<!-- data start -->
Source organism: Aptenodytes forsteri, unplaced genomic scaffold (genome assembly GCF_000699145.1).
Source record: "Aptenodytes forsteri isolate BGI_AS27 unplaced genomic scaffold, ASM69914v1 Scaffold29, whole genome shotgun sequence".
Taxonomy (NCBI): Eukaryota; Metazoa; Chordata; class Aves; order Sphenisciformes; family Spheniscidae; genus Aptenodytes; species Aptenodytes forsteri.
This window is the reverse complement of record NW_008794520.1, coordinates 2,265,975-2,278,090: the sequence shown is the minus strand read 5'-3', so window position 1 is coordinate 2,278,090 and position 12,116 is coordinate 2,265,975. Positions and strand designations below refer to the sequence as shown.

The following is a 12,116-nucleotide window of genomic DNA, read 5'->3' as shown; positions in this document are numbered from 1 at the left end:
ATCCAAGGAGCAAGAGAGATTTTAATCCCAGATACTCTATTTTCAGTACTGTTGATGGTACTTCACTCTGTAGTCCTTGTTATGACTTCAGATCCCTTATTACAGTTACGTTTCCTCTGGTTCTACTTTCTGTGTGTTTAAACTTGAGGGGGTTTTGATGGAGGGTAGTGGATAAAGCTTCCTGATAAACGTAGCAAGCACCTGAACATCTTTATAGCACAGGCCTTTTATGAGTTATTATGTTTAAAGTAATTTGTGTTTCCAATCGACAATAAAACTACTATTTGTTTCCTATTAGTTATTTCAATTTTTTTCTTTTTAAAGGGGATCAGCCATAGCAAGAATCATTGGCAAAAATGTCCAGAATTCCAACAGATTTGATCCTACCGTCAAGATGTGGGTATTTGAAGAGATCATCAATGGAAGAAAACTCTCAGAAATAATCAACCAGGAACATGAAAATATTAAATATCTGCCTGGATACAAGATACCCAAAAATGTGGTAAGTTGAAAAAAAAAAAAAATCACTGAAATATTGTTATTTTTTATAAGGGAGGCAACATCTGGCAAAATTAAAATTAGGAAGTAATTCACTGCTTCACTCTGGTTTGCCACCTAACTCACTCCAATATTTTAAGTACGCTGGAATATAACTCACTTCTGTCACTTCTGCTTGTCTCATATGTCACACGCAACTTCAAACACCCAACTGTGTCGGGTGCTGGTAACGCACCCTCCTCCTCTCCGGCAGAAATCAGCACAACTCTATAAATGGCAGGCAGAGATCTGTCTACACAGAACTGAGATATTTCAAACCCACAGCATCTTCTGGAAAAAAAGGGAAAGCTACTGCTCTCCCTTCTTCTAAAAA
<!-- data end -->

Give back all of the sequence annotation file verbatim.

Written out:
Source organism: Aptenodytes forsteri, unplaced genomic scaffold (genome assembly GCF_000699145.1).
Source record: "Aptenodytes forsteri isolate BGI_AS27 unplaced genomic scaffold, ASM69914v1 Scaffold29, whole genome shotgun sequence".
Taxonomy (NCBI): Eukaryota; Metazoa; Chordata; class Aves; order Sphenisciformes; family Spheniscidae; genus Aptenodytes; species Aptenodytes forsteri.
This window is the reverse complement of record NW_008794520.1, coordinates 2,265,975-2,278,090: the sequence shown is the minus strand read 5'-3', so window position 1 is coordinate 2,278,090 and position 12,116 is coordinate 2,265,975. Positions and strand designations below refer to the sequence as shown.

The following is a 12,116-nucleotide window of genomic DNA, read 5'->3' as shown; positions in this document are numbered from 1 at the left end:
ATCCAAGGAGCAAGAGAGATTTTAATCCCAGATACTCTATTTTCAGTACTGTTGATGGTACTTCACTCTGTAGTCCTTGTTATGACTTCAGATCCCTTATTACAGTTACGTTTCCTCTGGTTCTACTTTCTGTGTGTTTAAACTTGAGGGGGTTTTGATGGAGGGTAGTGGATAAAGCTTCCTGATAAACGTAGCAAGCACCTGAACATCTTTATAGCACAGGCCTTTTATGAGTTATTATGTTTAAAGTAATTTGTGTTTCCAATCGACAATAAAACTACTATTTGTTTCCTATTAGTTATTTCAATTTTTTTCTTTTTAAAGGGGATCAGCCATAGCAAGAATCATTGGCAAAAATGTCCAGAATTCCAACAGATTTGATCCTACCGTCAAGATGTGGGTATTTGAAGAGATCATCAATGGAAGAAAACTCTCAGAAATAATCAACCAGGAACATGAAAATATTAAATATCTGCCTGGATACAAGATACCCAAAAATGTGGTAAGTTGAAAAAAAAAAAAAATCACTGAAATATTGTTATTTTTTATAAGGGAGGCAACATCTGGCAAAATTAAAATTAGGAAGTAATTCACTGCTTCACTCTGGTTTGCCACCTAACTCACTCCAATATTTTAAGTACGCTGGAATATAACTCACTTCTGTCACTTCTGCTTGTCTCATATGTCACACGCAACTTCAAACACCCAACTGTGTCGGGTGCTGGTAACGCACCCTCCTCCTCTCCGGCAGAAATCAGCACAACTCTATAAATGGCAGGCAGAGATCTGTCTACACAGAACTGAGATATTTCAAACCCACAGCATCTTCTGGAAAAAAAGGGAAAGCTACTGCTCTCCCTTCTTCTAAAAA